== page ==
Fixed poetic forms [186]

Abstract

Encoding of clearly defined poetic forms such as sonnets, including possible values for type= on <div>, and instructions for marking internal subdivisions

Discussion

This entry describes how to encode fixed poetic forms such as sonnets, limericks, etc.

If a poem is one of the fixed poetic forms, its enclosing <div> element should have one of the type= attribute values listed below. Within this outer <div>, we break the poem down only into its largest sub-components, the ones which are used as part of the definition of the poetic form, or the parts which are separated by white space (if any). These subcomponents are encoded with <lg>. Instructions for typical use of <lg> is given with each poem type below.

Acrostic: <div type="poem.acrostic">. An acrostic poem is a poem in one or more stanzas where the first letters of the lines can be read downwards to form a word, usually a person’s name. Divide into whatever line groupings are indicated by internal white space.

English Ode: <div type="poem.ode-Eng">. An English Ode takes the form of three stanzas of ten lines each, written in iambic pentameter. The rhymes follow the pattern ABABCDECDE but with diffent rhymes in each stanza. Tag each stanza with <lg>; within each stanza, tag the quatrain and the sestet.

Limerick: <div type="poem.limerick">. The limerick usually takes the form of a quintet rhyming AABBA; occasionally the third and fourth lines are combined into a single line with internal rhyme. No internal components are tagged.

Sestina: <div type="sestina">. This form is rare in our textbase; it is an extremely complex form comprising six sestets and a tercet as an envoi (a half stanza that concludes a poem and sends it on its way). Sestets two to six re-use the end words of the first sestet in a pattern of 615243, and the same six words also turn up in the envoi. Divide into sestets and a tercet

Sonnets: <div type="poem.sonnet">, <div type="poem.sonnet-petrarchan">, <div type="poem.sonnet-shakespearean">. Any line group of fourteen rhymed, iambic pentameter lines qualifies as a sonnet. Where you have a sonnet that doesn’t conform to the base Petrarchan or Shakespearean forms, use the generic value “poem.sonnet”. The Petrarchan (or “Italian”) form comprises an octave followed by a sestet. The octave rhymes ABBAABBA, the sestet will usually be either CDECDE or CDCDCD. The Shakespearean (or “English”) sonnet form comprises three quatrains and a concluding heroic couplet. The quatrains will rhyme either ABAB CDCD EFEF or ABBA CDDC EFFE; the couplet will be GG. Divide Shakespearean sonnets into quatrains and couplets; divide Petrarchan sonnets into octet and sestet.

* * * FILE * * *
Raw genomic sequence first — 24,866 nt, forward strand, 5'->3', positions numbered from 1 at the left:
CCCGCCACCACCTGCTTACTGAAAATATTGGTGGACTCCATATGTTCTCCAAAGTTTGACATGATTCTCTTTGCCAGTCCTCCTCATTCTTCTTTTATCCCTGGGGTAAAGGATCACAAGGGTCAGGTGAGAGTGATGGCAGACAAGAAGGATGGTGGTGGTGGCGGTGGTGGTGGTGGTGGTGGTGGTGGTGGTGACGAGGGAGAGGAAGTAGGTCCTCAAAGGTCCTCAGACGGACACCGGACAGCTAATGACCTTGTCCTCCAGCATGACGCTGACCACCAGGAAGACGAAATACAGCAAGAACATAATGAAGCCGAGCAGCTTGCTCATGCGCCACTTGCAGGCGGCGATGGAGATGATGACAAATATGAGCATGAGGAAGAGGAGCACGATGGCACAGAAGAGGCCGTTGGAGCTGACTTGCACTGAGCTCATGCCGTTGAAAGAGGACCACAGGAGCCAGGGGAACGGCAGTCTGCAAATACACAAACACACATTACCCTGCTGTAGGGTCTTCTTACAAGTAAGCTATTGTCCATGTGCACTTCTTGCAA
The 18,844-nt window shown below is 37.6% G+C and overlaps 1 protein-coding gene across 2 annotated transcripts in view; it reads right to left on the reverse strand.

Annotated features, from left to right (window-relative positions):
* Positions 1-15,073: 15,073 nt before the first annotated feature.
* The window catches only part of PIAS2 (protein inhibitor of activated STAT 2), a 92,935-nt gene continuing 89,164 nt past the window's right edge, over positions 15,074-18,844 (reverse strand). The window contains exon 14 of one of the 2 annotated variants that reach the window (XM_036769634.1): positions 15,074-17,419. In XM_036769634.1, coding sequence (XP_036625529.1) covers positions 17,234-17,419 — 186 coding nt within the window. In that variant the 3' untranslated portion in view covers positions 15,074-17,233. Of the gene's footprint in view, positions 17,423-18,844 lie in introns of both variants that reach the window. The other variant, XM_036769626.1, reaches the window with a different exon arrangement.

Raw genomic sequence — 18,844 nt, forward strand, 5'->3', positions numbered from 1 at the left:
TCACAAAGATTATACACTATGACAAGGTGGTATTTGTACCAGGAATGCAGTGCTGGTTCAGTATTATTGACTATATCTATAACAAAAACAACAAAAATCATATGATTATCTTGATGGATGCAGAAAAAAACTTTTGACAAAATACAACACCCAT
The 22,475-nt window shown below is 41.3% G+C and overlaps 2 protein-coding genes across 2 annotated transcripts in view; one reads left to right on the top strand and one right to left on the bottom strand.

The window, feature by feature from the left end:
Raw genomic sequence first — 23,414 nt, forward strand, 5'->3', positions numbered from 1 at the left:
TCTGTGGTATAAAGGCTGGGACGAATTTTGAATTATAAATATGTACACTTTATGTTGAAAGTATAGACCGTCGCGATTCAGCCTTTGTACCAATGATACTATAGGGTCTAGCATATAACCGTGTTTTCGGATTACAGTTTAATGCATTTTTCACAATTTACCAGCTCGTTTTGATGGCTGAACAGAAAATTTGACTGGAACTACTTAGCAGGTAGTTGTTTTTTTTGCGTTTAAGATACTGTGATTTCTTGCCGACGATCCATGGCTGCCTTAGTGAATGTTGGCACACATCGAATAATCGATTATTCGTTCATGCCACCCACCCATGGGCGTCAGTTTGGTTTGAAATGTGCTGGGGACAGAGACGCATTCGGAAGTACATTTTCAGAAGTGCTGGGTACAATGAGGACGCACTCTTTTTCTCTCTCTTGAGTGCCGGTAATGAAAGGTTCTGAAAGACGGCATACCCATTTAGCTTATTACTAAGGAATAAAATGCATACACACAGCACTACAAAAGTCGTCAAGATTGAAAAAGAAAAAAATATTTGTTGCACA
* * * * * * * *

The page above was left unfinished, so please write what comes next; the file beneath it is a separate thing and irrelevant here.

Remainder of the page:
Spatial: <div type="poem.spatial">. This is a fixed form in the sense that whatever its composition in terms of stanzas, meter, or rhyme, its typographical appearance on the page represents a recognisable shape. It might be an abstract geometric shape (like a sphere, or a triangle) or a figurative shape that relates to the theme of the poem. Divide into whatever line groupings are indicated by internal white space.

Villanelle: <div type="poem.villanelle">. In the villanelle there are five tercets and a concluding quatrain, utilizing only two rhymes throughout, and with lines one and three returning in other stanzas. (This is another complex form that, like the sestina, will be rare in our textbase.) Divide into tercets and a quatrain.

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